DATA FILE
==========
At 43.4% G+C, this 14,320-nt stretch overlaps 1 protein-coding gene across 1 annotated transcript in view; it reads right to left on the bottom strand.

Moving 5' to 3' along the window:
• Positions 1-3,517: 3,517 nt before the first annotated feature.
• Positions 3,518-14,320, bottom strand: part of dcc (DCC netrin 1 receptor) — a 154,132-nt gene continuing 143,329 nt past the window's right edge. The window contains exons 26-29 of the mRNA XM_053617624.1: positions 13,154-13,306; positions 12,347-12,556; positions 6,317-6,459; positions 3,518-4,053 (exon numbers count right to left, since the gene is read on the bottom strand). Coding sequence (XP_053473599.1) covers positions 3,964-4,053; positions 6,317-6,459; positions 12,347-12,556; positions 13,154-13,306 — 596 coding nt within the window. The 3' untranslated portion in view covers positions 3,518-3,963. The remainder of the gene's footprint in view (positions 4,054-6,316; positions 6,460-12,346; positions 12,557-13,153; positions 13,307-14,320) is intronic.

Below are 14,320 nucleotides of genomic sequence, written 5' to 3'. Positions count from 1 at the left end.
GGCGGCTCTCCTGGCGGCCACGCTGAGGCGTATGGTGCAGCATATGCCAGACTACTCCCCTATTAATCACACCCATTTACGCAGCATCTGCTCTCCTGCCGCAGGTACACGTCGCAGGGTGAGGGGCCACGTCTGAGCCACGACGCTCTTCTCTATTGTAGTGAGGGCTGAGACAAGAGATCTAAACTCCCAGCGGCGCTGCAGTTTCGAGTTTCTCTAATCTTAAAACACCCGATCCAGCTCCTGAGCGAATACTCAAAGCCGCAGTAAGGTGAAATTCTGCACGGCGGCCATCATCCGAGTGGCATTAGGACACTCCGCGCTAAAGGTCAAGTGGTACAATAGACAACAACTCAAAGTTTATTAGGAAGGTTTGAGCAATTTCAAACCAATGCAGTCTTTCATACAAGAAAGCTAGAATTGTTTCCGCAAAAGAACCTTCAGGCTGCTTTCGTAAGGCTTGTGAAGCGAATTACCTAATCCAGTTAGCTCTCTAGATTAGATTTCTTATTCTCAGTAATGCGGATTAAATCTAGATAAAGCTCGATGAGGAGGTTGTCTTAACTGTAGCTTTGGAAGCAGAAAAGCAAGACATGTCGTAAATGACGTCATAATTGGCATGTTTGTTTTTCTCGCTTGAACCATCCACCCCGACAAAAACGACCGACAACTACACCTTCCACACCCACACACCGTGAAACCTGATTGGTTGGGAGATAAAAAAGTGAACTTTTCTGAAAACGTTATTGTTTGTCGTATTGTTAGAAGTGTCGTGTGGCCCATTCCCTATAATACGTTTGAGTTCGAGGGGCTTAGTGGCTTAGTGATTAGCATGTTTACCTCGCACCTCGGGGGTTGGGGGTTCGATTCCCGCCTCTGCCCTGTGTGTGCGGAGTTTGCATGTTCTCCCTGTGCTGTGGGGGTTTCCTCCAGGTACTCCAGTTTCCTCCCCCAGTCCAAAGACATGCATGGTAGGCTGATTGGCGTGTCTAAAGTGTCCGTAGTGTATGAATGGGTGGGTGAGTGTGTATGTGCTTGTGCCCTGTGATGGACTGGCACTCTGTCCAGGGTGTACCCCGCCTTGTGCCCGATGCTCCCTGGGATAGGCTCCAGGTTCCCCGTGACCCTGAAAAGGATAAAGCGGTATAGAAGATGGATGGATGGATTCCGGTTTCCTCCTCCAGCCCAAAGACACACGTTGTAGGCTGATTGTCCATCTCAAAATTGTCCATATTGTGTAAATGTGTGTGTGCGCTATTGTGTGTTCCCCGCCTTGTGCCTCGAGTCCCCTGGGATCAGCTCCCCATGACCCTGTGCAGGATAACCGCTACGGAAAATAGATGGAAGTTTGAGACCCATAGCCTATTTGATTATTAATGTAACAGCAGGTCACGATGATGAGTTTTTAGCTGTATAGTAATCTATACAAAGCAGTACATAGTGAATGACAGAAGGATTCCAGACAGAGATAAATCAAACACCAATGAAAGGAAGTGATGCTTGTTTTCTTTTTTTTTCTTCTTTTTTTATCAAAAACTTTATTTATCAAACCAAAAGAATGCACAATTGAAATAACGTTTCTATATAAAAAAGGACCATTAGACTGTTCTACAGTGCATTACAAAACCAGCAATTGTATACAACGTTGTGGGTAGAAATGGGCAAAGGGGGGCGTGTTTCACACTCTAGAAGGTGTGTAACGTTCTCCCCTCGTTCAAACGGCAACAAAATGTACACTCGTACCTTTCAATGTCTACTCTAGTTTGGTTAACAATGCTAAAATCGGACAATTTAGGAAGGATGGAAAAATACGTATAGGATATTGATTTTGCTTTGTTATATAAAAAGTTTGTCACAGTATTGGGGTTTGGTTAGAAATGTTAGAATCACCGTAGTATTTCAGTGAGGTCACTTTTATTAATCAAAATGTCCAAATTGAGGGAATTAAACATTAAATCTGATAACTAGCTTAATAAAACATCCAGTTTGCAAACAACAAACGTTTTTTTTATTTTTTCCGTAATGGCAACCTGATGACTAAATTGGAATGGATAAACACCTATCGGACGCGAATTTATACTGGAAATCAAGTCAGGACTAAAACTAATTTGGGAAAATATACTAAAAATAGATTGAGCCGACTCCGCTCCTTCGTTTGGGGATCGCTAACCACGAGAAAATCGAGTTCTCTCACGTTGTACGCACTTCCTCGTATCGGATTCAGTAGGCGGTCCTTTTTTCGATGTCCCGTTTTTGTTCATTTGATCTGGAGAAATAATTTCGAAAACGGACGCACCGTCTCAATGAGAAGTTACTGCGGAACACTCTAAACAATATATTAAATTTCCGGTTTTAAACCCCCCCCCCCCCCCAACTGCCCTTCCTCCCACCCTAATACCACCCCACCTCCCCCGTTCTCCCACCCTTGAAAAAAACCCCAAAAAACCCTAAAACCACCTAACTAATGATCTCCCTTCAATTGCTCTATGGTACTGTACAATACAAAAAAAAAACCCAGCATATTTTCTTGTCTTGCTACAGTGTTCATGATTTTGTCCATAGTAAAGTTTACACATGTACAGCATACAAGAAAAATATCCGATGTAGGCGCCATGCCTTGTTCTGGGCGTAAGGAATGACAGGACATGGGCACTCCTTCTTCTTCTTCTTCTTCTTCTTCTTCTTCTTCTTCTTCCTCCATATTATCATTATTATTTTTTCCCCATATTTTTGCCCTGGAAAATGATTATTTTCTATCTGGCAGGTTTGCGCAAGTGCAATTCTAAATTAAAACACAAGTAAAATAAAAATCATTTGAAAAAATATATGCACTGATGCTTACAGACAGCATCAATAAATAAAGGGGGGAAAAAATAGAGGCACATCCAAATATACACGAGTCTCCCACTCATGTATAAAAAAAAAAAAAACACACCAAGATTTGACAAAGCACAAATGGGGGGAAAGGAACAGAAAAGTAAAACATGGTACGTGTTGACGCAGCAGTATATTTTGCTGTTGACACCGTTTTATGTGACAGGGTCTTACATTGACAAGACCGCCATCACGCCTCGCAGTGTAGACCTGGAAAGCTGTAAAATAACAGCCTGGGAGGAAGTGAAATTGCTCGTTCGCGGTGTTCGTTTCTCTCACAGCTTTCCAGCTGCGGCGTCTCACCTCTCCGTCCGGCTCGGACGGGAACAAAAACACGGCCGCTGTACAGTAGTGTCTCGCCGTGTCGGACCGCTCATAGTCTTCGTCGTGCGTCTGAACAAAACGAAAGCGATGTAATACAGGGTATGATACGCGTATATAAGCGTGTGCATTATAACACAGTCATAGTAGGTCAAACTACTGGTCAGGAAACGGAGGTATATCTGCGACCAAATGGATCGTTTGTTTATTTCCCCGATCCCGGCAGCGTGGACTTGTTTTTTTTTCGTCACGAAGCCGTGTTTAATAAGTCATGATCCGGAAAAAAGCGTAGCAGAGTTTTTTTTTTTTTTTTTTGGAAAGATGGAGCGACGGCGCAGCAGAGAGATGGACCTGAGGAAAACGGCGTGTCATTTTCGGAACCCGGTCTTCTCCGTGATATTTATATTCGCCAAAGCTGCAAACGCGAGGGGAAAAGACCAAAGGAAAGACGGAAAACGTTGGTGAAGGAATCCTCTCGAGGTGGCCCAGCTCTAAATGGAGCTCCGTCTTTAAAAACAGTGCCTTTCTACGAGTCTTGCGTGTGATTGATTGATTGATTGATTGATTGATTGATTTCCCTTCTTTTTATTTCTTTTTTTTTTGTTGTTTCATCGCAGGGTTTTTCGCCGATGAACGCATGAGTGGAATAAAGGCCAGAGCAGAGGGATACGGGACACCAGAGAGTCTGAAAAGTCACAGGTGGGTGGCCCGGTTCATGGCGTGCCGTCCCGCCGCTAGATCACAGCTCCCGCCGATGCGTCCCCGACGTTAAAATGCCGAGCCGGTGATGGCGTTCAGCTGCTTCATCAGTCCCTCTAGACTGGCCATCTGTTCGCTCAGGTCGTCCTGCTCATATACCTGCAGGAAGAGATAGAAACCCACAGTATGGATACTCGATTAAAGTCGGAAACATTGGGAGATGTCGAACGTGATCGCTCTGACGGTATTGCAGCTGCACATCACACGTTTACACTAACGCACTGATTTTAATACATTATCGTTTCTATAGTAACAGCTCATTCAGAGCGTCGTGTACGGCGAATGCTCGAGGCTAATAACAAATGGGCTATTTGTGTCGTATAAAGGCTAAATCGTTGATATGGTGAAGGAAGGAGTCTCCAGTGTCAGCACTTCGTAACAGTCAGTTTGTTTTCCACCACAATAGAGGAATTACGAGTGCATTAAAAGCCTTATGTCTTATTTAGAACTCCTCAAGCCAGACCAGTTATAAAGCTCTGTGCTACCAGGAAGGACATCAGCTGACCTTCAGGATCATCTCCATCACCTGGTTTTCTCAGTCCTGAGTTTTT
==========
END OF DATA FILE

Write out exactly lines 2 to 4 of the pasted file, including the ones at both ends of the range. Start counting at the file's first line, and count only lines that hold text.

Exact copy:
Moving 5' to 3' along the window:
• Positions 1-3,517: 3,517 nt before the first annotated feature.
• Positions 3,518-14,320, bottom strand: part of dcc (DCC netrin 1 receptor) — a 154,132-nt gene continuing 143,329 nt past the window's right edge. The window contains exons 26-29 of the mRNA XM_053617624.1: positions 13,154-13,306; positions 12,347-12,556; positions 6,317-6,459; positions 3,518-4,053 (exon numbers count right to left, since the gene is read on the bottom strand). Coding sequence (XP_053473599.1) covers positions 3,964-4,053; positions 6,317-6,459; positions 12,347-12,556; positions 13,154-13,306 — 596 coding nt within the window. The 3' untranslated portion in view covers positions 3,518-3,963. The remainder of the gene's footprint in view (positions 4,054-6,316; positions 6,460-12,346; positions 12,557-13,153; positions 13,307-14,320) is intronic.